Every company must weigh these pros and cons carefully and make a decision that's right for the business, for consumers, and for stakeholders. Hold planning discussions early and ensure that the entire team understands the approach before the build begins.

Architecture of Cloud-Native Infrastructure 

In a cloud-native environment, small components work together to make a larger system. Each piece has a specific job to do, and they all run on the cloud. But you can lay out each piece individually rather than trying to craft an entire system from start to finish.

All cloud-native designs work like this. But you have several options available to you as you design the system that's best for your company. Common options include:

  • Basic. Your DNS taps into one of two load balancers, and they connect with applications. A master database and slave database hold key data, and they communicate with your applications. And the entire system is backed up on the cloud periodically.
     
  • Multi-cloud. Your DNS can connect with multiple cloud platforms via one application component. You don't need to duplicate systems for each launch. The application component can work in both environments, and data head back to your platform within the building.
     
  • Hybrid. Your DNS connects with one of two load balancers, which then talk to applications. Those applications push to a master database, while replication of that data pushes to a slave database on another cloud or in your building. Snapshot backups keep everything tidy.

Use diagrams and charts to help your team understand what the build will look like when complete. And remember that cloud applications are easy to change. If a system you architected isn't serving your company, you can scrap it and start again.

But remember that microservices are critical to the cloud environment. Each tiny bit that does something different tackles a different part of the job. They work independently, but they are linked together to keep the system up and running. Never build something for the cloud that doesn't contain these smaller pieces.

Principles of Cloud-Native Architecture

Some information architects believe they learn best by doing. They prefer to code and dig into the data rather than reading and listening. But it pays to learn more about the principles of this architecture type, so you'll know what the experts adhere to as they design these systems. 

Common cloud-native architecture principles include:

  • Resiliency comes first. Redundancy, regional deployments, and data replication help to ensure that the system stays online. Failures will happen in a system like this. Architects must plan for it.
     
  • System is made up of components. Architects use containers to split applications into tiny chunks that do the work together.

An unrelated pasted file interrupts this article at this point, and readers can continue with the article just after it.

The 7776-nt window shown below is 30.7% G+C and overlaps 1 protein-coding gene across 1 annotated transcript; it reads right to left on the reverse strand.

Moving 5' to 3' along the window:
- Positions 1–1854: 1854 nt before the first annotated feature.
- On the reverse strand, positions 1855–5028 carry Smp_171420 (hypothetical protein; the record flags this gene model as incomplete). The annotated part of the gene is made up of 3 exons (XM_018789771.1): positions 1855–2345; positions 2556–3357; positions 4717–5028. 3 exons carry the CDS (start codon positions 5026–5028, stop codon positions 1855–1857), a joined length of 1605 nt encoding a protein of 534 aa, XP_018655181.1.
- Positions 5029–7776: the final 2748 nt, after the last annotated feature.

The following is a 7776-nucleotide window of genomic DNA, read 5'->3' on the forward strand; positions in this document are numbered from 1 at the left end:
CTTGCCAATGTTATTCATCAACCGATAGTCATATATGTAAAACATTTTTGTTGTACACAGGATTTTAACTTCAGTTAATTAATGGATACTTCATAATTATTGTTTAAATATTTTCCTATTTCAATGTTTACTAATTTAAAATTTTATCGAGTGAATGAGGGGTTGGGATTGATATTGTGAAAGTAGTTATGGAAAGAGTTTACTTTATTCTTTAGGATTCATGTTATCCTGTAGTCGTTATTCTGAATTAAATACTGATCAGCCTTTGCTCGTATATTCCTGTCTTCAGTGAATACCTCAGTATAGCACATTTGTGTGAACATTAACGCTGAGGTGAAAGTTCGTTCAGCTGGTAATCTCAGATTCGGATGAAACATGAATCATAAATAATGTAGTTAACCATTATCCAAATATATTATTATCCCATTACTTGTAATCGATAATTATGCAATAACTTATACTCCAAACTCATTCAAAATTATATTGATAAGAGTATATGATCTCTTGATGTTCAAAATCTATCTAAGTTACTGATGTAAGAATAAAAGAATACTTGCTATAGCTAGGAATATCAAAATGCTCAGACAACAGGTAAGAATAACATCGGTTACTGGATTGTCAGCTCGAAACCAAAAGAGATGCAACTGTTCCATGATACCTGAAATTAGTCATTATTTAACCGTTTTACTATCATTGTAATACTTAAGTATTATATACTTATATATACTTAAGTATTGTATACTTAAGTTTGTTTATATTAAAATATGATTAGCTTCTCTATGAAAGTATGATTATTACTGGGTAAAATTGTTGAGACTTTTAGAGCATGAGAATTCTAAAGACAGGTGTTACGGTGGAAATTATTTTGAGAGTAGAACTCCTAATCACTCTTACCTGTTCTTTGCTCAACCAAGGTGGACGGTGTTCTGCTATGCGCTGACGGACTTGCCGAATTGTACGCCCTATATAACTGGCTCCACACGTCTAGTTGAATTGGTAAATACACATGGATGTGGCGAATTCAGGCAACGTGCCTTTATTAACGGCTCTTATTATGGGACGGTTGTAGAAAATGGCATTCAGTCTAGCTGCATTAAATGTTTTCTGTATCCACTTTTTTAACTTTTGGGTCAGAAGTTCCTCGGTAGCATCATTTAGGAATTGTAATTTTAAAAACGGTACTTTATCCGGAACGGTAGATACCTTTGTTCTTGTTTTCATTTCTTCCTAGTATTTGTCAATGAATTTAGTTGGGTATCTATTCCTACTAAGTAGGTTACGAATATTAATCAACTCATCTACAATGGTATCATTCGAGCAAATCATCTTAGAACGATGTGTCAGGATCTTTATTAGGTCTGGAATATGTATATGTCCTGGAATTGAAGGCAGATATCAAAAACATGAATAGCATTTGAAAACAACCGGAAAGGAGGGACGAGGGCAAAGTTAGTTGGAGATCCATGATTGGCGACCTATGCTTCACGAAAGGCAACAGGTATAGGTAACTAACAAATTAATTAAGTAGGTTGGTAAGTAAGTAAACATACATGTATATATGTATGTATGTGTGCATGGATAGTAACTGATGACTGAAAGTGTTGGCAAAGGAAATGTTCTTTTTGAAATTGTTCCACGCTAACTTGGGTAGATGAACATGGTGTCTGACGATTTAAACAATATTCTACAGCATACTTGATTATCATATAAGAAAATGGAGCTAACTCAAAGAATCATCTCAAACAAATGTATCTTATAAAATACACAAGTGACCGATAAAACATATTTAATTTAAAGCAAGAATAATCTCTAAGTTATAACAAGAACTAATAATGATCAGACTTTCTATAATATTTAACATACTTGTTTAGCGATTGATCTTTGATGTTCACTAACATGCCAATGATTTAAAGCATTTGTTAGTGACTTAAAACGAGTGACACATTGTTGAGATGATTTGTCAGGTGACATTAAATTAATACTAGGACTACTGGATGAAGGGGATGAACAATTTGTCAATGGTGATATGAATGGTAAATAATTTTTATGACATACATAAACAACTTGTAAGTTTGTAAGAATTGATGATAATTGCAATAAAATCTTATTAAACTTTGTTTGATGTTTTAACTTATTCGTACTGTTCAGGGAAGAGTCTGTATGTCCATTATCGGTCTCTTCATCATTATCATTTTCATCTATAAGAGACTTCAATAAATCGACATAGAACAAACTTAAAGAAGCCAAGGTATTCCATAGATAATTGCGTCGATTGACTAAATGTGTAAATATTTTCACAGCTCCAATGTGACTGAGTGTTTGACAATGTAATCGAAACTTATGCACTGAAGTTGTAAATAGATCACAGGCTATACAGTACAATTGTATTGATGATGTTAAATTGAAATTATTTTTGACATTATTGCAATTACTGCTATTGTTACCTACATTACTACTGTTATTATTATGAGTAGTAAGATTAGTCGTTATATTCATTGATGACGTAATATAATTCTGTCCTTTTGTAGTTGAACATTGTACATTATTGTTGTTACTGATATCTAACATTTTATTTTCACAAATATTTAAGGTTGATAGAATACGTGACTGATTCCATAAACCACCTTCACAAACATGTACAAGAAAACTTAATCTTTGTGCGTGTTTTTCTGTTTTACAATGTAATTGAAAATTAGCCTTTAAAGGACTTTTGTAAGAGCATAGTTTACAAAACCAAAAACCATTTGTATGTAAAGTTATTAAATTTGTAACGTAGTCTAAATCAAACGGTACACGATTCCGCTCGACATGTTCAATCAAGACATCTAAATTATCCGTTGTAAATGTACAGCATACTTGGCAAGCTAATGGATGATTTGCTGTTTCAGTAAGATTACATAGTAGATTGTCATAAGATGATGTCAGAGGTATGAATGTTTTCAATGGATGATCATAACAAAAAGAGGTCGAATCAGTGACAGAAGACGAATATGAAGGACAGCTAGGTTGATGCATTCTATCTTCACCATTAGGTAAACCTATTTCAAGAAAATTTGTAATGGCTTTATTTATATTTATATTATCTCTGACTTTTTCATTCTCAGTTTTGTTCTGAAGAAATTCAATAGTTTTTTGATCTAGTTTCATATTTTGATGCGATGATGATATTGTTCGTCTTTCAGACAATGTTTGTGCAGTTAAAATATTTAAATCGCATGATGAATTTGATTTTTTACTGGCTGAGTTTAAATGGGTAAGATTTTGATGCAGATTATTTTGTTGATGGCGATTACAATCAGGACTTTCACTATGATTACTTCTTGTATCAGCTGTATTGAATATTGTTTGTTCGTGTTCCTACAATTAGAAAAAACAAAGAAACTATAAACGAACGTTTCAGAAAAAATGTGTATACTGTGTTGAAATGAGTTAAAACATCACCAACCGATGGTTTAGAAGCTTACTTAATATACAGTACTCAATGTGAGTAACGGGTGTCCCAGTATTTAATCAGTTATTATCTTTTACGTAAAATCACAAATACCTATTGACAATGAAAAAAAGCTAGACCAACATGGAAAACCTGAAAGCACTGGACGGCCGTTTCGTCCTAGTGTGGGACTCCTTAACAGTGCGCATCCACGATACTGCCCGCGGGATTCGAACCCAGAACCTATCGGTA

• Automation is important. Design for the cloud, and you can use online tools to reduce workload and computing burden. Automation is a key principle of building for the cloud.
     
  • Latency plays a part. Tiny delays between a user's request and the system's action are part of any cloud-native system. Architects must determine how to keep this as small as possible.
     
  • Backups keep data safe. Systems are built in parallel, so nothing is lost if the cloud system crashes or otherwise breaks.
     
  • Transparency is part of system design. Containers can be built like black boxes. But it's important for each one to have some level of penetrability, so you can observe them and ensure they're working well. This transparency also allows for automated updates.

Plenty of coding teams write blogs and manuals about how they handle cloud-native architecture. Reading through them can give you an idea of what others do to tackle the same challenges you face.

We Can Help 

Many of the world’s top technical organizations use cloud-native architecture to ship software quickly and securely. The ability to move fast and respond to customer feedback is invaluable to both small and enterprise businesses alike.

But some cloud vendors don't deliver on the promise of this type of architecture. We take your needs to heart, and we've built systems that both follow best practices and work well. We'd love to talk with you.

References

Cloud Native Computing Foundation Charter. (December 2018). The Linux Foundation.

Introduction to Cloud-Native Applications. (May 2020). Microsoft.

3 Reasons to Go Cloud-Native. (August 2018). The Wall Street Journal.

Cloud-Based vs. Cloud-Native Application Development: An Important Distinction. (September 2018). Digitalist Magazine.

5 Principles for Cloud-Native Architecture: What It Is and How to Master It. (June 2019). Google.

Cloud-Native Application Architecture. (February 2019). Medium.

How to Architect and Design Cloud-Native Applications. (December 2015). Gartner.

Cloud-Native Principles. IBM.

Read on

Want to know more about what else you can do to modernize your IT infrastructure? Educate yourself on how Okta can help.